Query 2: – The location of the importer i.e. Delhi shall continue to be the place from where he is making the taxable supplies?
Our solutions to the above raised queries will not only solve the issues relating to the registration but also will clarify us the tax to be charged at the time of supply of these goods directly from the place of importation.
> Is it feasible for an importer who is importing various goods at different ports, to take registration at each place of import? and
> Also, as to what tax is to be charged in case the goods are sold directly from the place of importation?
Intention to be seeked from various Clarifications issued by CBIC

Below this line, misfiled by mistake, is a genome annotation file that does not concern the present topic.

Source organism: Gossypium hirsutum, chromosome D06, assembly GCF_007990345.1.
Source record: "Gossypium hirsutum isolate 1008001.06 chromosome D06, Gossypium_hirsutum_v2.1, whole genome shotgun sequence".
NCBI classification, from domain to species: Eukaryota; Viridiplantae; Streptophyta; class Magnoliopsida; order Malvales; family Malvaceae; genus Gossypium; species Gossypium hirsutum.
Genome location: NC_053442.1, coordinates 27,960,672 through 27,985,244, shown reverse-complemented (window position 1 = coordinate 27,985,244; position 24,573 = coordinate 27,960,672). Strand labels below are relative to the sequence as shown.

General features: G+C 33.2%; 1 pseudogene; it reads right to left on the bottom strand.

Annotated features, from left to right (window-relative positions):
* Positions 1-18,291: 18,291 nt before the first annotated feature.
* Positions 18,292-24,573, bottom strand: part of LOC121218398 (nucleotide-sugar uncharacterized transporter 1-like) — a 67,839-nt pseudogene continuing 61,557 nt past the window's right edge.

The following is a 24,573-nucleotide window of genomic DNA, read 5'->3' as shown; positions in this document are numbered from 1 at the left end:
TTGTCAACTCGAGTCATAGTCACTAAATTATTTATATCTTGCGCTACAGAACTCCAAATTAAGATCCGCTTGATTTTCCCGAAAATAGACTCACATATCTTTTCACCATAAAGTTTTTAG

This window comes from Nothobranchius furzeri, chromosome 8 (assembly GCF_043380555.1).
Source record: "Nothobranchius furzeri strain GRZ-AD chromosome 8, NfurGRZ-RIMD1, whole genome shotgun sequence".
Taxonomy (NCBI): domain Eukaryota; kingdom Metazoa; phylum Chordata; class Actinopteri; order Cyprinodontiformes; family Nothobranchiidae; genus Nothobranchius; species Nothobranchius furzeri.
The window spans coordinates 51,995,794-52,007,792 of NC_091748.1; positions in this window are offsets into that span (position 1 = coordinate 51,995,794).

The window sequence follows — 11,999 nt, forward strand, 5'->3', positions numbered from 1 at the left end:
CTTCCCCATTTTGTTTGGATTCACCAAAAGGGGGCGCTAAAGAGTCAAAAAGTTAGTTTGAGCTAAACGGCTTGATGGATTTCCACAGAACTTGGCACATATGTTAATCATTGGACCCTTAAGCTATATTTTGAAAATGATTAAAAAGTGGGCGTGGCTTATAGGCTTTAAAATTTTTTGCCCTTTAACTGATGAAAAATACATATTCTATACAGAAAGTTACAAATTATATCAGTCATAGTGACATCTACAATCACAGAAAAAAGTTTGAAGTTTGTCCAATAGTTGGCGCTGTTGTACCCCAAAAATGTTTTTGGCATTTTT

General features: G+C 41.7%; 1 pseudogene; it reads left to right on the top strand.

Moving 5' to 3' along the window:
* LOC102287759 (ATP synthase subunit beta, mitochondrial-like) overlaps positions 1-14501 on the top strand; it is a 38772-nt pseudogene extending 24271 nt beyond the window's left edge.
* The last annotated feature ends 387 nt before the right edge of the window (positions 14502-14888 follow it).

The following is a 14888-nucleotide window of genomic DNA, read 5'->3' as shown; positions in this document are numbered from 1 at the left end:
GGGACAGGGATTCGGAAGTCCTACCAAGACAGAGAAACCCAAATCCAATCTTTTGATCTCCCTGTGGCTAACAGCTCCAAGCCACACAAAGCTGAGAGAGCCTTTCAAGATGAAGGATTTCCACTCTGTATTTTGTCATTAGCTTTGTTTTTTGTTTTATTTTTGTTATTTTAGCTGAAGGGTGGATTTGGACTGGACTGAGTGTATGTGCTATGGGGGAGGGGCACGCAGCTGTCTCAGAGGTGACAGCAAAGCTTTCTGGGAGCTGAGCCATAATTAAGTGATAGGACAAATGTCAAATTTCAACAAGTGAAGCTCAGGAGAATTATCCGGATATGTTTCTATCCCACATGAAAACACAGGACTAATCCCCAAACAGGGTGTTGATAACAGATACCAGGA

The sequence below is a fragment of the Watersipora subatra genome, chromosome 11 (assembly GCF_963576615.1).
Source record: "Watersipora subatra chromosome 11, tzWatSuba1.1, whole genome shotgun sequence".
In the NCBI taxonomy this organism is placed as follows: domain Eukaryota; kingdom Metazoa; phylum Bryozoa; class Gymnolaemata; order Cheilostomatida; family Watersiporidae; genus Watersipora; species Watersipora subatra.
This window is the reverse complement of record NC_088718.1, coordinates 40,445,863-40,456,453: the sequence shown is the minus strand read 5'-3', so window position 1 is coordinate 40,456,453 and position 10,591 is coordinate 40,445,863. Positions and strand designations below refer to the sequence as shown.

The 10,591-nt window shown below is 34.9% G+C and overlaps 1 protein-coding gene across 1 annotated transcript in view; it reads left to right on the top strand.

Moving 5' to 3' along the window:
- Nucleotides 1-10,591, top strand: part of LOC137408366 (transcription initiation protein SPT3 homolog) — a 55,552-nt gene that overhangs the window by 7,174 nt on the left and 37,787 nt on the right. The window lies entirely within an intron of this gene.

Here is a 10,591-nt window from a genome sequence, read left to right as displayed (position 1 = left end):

As on date there has been no circular issued by CBIC clarifying the aforstated confusion. However, there had been instances where CBIC on perusal to the confusion raised by different industries seeked as to what shall be deemed to be the location of supplier of goods.
Thus, although we cannot completely take inferences of these circulars on the issues raised in this article, still an idea could be drawn as what intention department holds when it comes to define the location of supplier of goods on certain situations.
Circular No. 10/10/2017-GST dated 18th October 2017 deals with Clarification on issues wherein the goods are moved within the State or from the State of registration to another State for supply on approval basis. In this circular the department clarified that the person carrying the goods for such supply can carry the invoice book with him so that he can issue the invoice once the supply is fructified.
This indicates that even though the supplier who is located in Delhi has sent his goods on approval basis to Mumbai, the invoice shall be raised from his registered office in Delhi.